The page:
Riding a second wave
There is much that firms can do to mitigate risk of renewed lockdown
Local lockdowns. Testing and tracing. New types of drugs that boost the immune system and suppress the virus. We are all hoping that there won’t be a second wave of Covid-19, and if there is we will keep it under control more effectively than we did in March.
But with the virus still rampant across much of the world, and with spikes already evident in Spain, France and Belgium, we can’t be too confident of that.
A second wave is now a real possibility. If there is a resurgence, businesses need to learn the lessons of the first one – and perform better this time. Like how?
They should start investing in the systems they will need to cope, and make sure they are working perfectly; they should double down on the internet; and they should get ready to close units that simply won’t be viable through a long, hard winter on sporadic lockdown.
A second wave will be even tougher on businesses than the first one was – but there is no excuse for not preparing for it.
We should remain optimistic that the rising infection rate across Europe is just a blip.
As lockdowns were eased, as bars, cafes and restaurants started to reopen, and as people started to travel again, it was always likely that infections would start to tick up.
With luck, masks, better hygiene, social distancing and a population that is acutely aware of the risks will mean outbreaks remain localised and can be brought under control very quickly. But, in truth, you wouldn’t want to bet on it. As it released its results yesterday, Ryanair admitted a second wave across Europe was its “biggest fear” and that is probably a view shared privately by many companies. The time to start preparing for that is now.
After all, when the first wave hit in February and March most companies were, quite understandably, caught completely off-guard. A global epidemic might have been filed away among “catastrophe planning scenarios” somewhere, but it wasn’t something many managers had genuinely thought about.
They had to improvise furiously just to muddle through an extraordinarily difficult situation.
If there is a second wave, however, it should be very different. Companies have had plenty of warning. And they should have learned a lot from the last four months both about what they got right, and what they got wrong.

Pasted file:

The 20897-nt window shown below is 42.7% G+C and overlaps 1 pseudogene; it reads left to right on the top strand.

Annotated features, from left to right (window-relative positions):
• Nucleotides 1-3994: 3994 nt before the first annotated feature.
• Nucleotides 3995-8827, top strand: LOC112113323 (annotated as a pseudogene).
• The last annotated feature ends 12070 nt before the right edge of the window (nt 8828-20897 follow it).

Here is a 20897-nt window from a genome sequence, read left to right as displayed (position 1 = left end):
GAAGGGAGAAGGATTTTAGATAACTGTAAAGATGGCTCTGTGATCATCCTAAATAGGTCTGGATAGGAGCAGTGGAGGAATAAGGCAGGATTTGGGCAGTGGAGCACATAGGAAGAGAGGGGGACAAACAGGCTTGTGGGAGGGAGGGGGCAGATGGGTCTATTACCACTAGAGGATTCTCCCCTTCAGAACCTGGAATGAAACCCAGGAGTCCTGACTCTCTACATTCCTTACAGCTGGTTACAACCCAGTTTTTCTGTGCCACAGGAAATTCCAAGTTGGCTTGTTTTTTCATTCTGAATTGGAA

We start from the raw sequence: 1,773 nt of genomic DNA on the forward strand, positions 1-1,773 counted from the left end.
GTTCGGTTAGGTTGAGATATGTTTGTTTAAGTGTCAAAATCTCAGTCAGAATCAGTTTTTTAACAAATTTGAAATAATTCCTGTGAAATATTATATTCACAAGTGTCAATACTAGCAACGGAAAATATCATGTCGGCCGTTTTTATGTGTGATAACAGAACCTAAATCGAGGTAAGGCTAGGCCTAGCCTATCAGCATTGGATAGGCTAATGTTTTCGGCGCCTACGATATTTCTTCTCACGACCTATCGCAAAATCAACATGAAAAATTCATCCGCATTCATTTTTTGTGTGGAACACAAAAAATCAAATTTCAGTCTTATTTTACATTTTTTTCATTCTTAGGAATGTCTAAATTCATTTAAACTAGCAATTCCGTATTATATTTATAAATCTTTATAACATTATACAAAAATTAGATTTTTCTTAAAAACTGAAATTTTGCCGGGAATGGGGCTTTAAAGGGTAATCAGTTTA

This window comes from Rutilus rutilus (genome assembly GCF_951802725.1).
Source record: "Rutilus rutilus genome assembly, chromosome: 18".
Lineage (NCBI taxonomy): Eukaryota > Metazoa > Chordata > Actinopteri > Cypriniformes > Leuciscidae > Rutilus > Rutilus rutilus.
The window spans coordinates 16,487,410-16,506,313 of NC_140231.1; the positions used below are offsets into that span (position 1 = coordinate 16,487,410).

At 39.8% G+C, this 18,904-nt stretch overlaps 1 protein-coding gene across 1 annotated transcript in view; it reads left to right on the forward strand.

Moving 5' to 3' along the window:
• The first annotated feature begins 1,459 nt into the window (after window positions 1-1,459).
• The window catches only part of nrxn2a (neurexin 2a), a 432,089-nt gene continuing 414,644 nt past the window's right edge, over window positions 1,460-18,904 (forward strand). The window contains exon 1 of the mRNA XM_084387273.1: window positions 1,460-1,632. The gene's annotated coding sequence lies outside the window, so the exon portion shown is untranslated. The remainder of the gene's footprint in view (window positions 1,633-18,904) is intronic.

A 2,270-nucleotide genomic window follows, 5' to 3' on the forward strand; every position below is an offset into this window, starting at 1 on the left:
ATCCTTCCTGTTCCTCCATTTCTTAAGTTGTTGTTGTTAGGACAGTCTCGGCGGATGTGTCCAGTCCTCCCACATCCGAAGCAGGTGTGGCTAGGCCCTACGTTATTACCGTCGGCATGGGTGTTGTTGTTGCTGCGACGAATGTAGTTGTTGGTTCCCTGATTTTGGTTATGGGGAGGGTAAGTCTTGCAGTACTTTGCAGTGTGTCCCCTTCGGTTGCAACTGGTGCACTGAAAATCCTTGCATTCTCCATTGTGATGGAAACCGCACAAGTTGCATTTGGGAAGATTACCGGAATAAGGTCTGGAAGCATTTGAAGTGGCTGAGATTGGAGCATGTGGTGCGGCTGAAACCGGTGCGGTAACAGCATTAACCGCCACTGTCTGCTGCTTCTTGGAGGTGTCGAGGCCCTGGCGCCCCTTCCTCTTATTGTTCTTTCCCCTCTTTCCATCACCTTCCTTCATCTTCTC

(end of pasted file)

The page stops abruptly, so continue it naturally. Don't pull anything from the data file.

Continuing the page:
So what should they do differently this time? There are three places to start. First, start investing now. Working from home requires different
IT systems, training, support and possibly different staff in different roles. Sure, you can flick a switch, and tell everyone to find some space for a laptop on the kitchen table for a few weeks, but if it goes on for longer the changes are going to need to be a lot deeper than that.
Likewise, home delivery systems cannot be magicked up overnight ( just look at the shortage of grocery slots through April) and while factories can probably be socially distanced you might need to rip up the line and start again. The list will be slightly different for every business.
But one thing is certain. No one got it completely right first time around. Systems need to be tuned to perfection so that if we do go back into lockdown everything is prepared.
Next, double down on new products. Through April and May it was amazing how many companies discovered they had a potential online business they hadn’t thought of.
Online yoga turned out to be surprisingly popular. So were streaming concerts, or sourdough bread lessons. Lots of companies have started to shift to online products or delivery during the epidemic. But that was just a start.
This is the time to make sure as much of a business can operate virtually as possible and to throw your energy into building that – for the next year nothing else matters.
And, of course, keep in mind that it is not just the internet. Who knew a few months ago that home hairdressing could be such a big thing? Or takeout pub lunches? So long as people have money, they will want to spend it – but as demand changes, companies have to change with it.
Finally, start making the tough decisions. Until we have a vaccine, and that could still be some way off, many units may simply not be viable.
You can put people and premises on ice for a few weeks if you have to, and take the loss, but you can’t do that for a year or more.
Nor can you keep borrowing money to support a business without customers. And while the first wave saw the Government launch some extraordinarily generous support schemes – from furloughs to grants
– no one should assume the Chancellor will be able to do that a second time around. In many cases, deep cuts, from shutting lines, to making redundancies, to giving notice on shops or offices, will have to be made.
It is better to start planning for that now. Sure, it might be difficult. But it is better than letting the whole company collapse.
If there is a second wave, it is most likely to hit during the late autumn or the beginning of winter. That is still a couple of months away. But that time will run out very quickly.
Businesses, as one of the oldest and wisest mottos puts it, should hope for the best but prepare for the worst. There are plenty of lessons to be learned from the last four months, both good and bad.
The companies that survive, and occasionally even prosper, if a second wave hits will be those that learn them – and most of all start planning now so that the commercial damage is not even greater than the first time around.
‘In many cases deep cuts, from shutting lines to giving notice on shops or offices, will have to be made’
Brussels is among the European cities on alert for a second wave